...ah, much better.

Cover the bowl and let this shaggy mass rest for 15 minutes or so, to absorb the liquid and make it easier to knead.

Knead the dough until it's smooth and slightly sticky, about 7 minutes in a stand mixer equipped with a dough hook.

You can also make the dough start to finish with a bread machine set on the dough cycle. Or you can knead it by hand, of course.

Place the dough in a lightly greased bowl or 8-cup measure, cover the container with plastic wrap, and let the dough rise for 1 hour, or until it's increased in volume by at least a third.

While the dough is rising, make the filling.

Fry 1 pound of bacon (or bake it in a 350°F oven for about 35 minutes, as I've done here), until it's crisp and light brown.

I love baking bacon; it saves having to stand at the stove and get showered with splattering fat as you turn bacon in a pan.

And notice the parchment – it really helps with cleanup. For less greasy bacon, bake the strips atop a heatproof cooling rack, set over the parchment/pan.

Peel and chop 2 large onions; you want about 4 cups chopped onions, more or less.

Fry the onions until they're a rich, golden brown in some of the bacon fat, if desired; or fry them in olive oil. They should brown nicely in about 20 minutes.

Crumble the bacon, and combine it with the onions. When barely lukewarm, stir in the reserved egg white.

The white will help "cement" the filling together, and keep it from spilling out of the rolls.

Ah, back to our rising dough. It's grown more than a third, wouldn't you say? Time to make rolls.

Gently deflate the risen dough, and roll it into a 12" x 18" rectangle.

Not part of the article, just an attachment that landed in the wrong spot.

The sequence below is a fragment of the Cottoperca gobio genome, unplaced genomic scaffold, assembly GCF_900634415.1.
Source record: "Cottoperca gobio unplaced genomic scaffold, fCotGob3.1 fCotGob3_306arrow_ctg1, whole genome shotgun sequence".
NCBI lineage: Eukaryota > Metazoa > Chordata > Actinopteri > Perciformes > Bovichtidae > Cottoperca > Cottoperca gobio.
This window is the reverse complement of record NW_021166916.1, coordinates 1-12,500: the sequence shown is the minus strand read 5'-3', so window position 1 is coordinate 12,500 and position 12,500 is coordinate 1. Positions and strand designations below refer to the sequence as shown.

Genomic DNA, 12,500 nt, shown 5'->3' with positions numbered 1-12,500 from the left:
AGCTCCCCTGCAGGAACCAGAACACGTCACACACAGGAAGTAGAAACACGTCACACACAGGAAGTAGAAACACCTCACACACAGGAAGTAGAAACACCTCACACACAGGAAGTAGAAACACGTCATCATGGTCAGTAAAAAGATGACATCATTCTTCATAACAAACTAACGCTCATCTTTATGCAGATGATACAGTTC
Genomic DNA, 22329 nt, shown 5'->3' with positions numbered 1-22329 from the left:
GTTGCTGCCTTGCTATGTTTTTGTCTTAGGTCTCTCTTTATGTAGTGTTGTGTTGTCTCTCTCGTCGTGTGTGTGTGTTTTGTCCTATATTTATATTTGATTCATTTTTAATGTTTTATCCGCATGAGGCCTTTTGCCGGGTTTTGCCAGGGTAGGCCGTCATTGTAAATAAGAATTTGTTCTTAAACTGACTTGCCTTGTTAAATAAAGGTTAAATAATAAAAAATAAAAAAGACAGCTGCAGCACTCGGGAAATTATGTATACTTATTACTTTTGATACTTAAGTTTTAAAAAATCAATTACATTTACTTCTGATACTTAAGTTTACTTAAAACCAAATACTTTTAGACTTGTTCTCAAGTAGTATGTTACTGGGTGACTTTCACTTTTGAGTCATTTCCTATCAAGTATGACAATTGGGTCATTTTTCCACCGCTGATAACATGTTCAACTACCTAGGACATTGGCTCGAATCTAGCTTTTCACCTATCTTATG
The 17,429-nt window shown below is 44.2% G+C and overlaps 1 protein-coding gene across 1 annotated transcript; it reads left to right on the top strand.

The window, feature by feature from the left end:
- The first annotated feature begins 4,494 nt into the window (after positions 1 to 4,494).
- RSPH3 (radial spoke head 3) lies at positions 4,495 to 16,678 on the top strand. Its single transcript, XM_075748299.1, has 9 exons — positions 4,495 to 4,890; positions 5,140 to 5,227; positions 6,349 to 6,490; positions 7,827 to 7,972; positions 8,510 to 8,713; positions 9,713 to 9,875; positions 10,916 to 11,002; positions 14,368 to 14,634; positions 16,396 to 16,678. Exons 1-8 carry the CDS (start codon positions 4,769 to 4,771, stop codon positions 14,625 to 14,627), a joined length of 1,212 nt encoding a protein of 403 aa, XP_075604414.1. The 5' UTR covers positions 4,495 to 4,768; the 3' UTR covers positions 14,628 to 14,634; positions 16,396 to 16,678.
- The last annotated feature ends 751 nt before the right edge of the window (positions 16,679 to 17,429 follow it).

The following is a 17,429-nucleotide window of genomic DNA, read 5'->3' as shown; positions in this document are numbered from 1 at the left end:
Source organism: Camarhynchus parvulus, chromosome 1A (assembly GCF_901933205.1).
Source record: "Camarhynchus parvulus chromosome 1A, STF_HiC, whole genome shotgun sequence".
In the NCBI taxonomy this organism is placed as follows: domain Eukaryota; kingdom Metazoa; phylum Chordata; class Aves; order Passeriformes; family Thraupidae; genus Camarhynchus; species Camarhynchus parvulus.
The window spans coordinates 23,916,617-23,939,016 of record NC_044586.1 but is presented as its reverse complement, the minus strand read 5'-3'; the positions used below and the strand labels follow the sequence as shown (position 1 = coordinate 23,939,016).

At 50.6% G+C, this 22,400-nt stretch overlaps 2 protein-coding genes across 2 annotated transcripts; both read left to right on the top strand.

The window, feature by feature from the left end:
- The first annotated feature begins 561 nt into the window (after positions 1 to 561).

Don't spent too much time trying for an absolutely straight-edged rectangle. Ain't gonna happen, unless you're a better baker than 99% of us. And, it's not necessary. So just make something approximating a rectangle.

Spread the filling over the dough, and roll it up the long way, to make a log that's a generous 18" long.

Cut 1" slices. It helps to score the log at 1" intervals.

I'm using dental floss as a cutting tool here, to preserve my silicone rolling mat. Simply loop the floss around the log, cross the ends, then pull – works like a charm! Floss slides nicely through the filling and dough without squashing anything, like a knife would.

Nice, eh? Typical of a dental floss cut.

Place 9 rolls in each of two lightly greased 9" round cake pans.

Cover the pans, and let the rolls rise for about an hour...

...until they're nicely puffy.

Toward the end of the rising time, preheat the oven to 375°F.

Uncover the rolls, and bake them for about 25 minutes...

...until they're golden brown.

So, how come there's only one pan of rolls baking? Where's the other pan?

I decided to refrigerate them overnight, and bake the next day. Worked fine; I just had to bake them a bit longer, to account for the fridge chill.

Remove the rolls from the oven, and brush them with melted butter, if desired.

The butter will soak in and give the rolls a satiny sheen.

See how the egg white keeps the filling in place? You can pull these rolls apart without all the good stuff falling out.

Serve warm.

With eggs, and sausage, and muesli, and yogurt, and granola, and fruit, and muffins, and cheese, and...

Read, bake, and review (please) our recipe for Bacon-Onion Rye Rolls.

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About PJ Hamel

PJ Hamel grew up in New England, graduated from Brown University, and was an award-winning Maine journalist (favorite topics: sports and food) before joining King Arthur Flour in 1990. Hired to write the newly launched Baker’s Catalogue, PJ became the small but growing company’s sixth employee.&nbsp...